Getting consumers excited about Windows Phones has been tricky in the best of times. (At present, they control only 3 percent of the smartphone market). But it's about to get even more difficult. Windows Phone 7.8 and Windows Phone 8, the most current versions of the Windows Phone operating system, will both stop receiving updates next year.
After mid-2014, Microsoft will not release any further security patches of bug fixes for any phones running on either of these systems.
According to a Support update on Microsoft's official site, the days are numbered for both mobile OSes. Windows Phone 8 began its official product life cycle on Dec. 14, 2012, and updates will end on July 8, 2014. Windows Phone 7.8 (actually the newer of the two) will live from Feb. 9, 2013 until Sept. 9, 2014. As Microsoft points out, these dates will vary somewhat depending on individual carriers, regions and hardware.
Setting sunset dates for phones and operating systems is nothing new. As mobile devices become more powerful and users upgrade, there is little reason for software manufacturers to keep working on older OSes. However, both Windows Phone 7.8 and 8 have shelf lives of 18 months: a full eight months short of a wireless provider's standard 24-month contract.
Generally, phone manufacturers try to sync their products' lifespans with how long the average consumer will keep the product. Since most users keep their phones for the duration of a two-year contract, a phone that receives updates for only 18 months is an unusual, and potentially user-unfriendly, precedent.
The phones will continue to function after their sunset dates, but since security updates will cease, the eight months or so following mid-2014 will be prime time for hackers to develop methods of compromising Windows 7.8 and 8 phones. Whether it's worth their time to do so, however, is debatable thanks to the relatively small Windows Phone user base. [See also: Top 10 Reasons to Ditch Your Dumb Phone for a Smartphone ]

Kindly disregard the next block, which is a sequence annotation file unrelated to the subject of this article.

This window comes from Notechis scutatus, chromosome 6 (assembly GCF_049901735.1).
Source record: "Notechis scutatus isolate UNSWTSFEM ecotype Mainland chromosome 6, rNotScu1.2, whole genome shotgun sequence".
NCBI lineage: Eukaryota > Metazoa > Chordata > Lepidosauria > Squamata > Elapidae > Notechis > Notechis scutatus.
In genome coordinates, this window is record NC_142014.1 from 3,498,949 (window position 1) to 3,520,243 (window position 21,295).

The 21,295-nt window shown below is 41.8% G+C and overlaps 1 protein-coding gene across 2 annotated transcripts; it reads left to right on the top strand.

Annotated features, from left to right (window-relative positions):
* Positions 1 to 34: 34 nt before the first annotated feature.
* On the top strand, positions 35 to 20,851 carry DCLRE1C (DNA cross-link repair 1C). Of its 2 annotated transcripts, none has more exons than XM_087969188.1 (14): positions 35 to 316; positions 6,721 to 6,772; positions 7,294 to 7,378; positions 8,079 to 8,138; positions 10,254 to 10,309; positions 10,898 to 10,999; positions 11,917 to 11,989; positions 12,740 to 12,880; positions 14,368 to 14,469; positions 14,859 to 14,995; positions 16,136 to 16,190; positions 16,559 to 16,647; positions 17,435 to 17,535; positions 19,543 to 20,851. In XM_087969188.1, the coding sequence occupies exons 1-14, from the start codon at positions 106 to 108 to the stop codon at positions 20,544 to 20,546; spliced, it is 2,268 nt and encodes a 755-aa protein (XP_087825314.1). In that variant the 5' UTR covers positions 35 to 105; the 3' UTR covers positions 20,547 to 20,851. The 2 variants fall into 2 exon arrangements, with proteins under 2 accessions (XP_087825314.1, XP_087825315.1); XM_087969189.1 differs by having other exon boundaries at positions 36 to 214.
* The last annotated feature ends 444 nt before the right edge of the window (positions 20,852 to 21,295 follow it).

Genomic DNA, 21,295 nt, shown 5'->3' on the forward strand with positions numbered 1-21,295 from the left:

A statement from analytics firm Gartner suggests that Windows phones account for roughly 3 percent of worldwide smartphone sales in the fourth quarter of 2012, although that number is growing. Compared with Android's 69.7 percent and Apple's 20.9 percent, though, a prolific hacker's attention is probably best occupied elsewhere.
Since Microsoft has invested a lot of time, money and effort in the mobile market, another OS will likely supersede Windows Phone 8, but what that will be is not yet clear. It's possible that Microsoft will look to expand the Windows RT platform that its Surface tablet utilizes, effectively streamlining their software, similar to Android and iOS, which work on both phones and tablets.
Whatever happens, early adopters on Windows Phones have until mid-2014 to get the most out of them before the pining for a shiny new bit of tech inevitably sets in. Users looking to invest in new mobiles, however, might be best served by other OSes.
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